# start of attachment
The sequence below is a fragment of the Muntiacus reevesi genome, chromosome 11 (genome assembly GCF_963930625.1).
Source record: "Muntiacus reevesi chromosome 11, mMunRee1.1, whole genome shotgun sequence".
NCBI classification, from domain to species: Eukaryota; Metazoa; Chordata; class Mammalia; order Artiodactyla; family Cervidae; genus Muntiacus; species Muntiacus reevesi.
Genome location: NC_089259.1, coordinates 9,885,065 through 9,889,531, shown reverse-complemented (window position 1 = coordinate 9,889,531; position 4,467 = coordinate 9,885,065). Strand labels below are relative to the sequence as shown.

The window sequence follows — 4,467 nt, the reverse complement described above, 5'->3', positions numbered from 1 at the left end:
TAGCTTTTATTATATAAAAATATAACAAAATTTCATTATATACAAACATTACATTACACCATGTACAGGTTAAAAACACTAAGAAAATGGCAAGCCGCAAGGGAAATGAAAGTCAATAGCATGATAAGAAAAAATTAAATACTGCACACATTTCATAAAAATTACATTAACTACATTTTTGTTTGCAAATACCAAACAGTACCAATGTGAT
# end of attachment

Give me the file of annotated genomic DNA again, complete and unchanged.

The sequence below is a fragment of the Muntiacus reevesi genome, chromosome 11 (genome assembly GCF_963930625.1).
Source record: "Muntiacus reevesi chromosome 11, mMunRee1.1, whole genome shotgun sequence".
NCBI classification, from domain to species: Eukaryota; Metazoa; Chordata; class Mammalia; order Artiodactyla; family Cervidae; genus Muntiacus; species Muntiacus reevesi.
Genome location: NC_089259.1, coordinates 9,885,065 through 9,889,531, shown reverse-complemented (window position 1 = coordinate 9,889,531; position 4,467 = coordinate 9,885,065). Strand labels below are relative to the sequence as shown.

The window sequence follows — 4,467 nt, the reverse complement described above, 5'->3', positions numbered from 1 at the left end:
TAGCTTTTATTATATAAAAATATAACAAAATTTCATTATATACAAACATTACATTACACCATGTACAGGTTAAAAACACTAAGAAAATGGCAAGCCGCAAGGGAAATGAAAGTCAATAGCATGATAAGAAAAAATTAAATACTGCACACATTTCATAAAAATTACATTAACTACATTTTTGTTTGCAAATACCAAACAGTACCAATGTGAT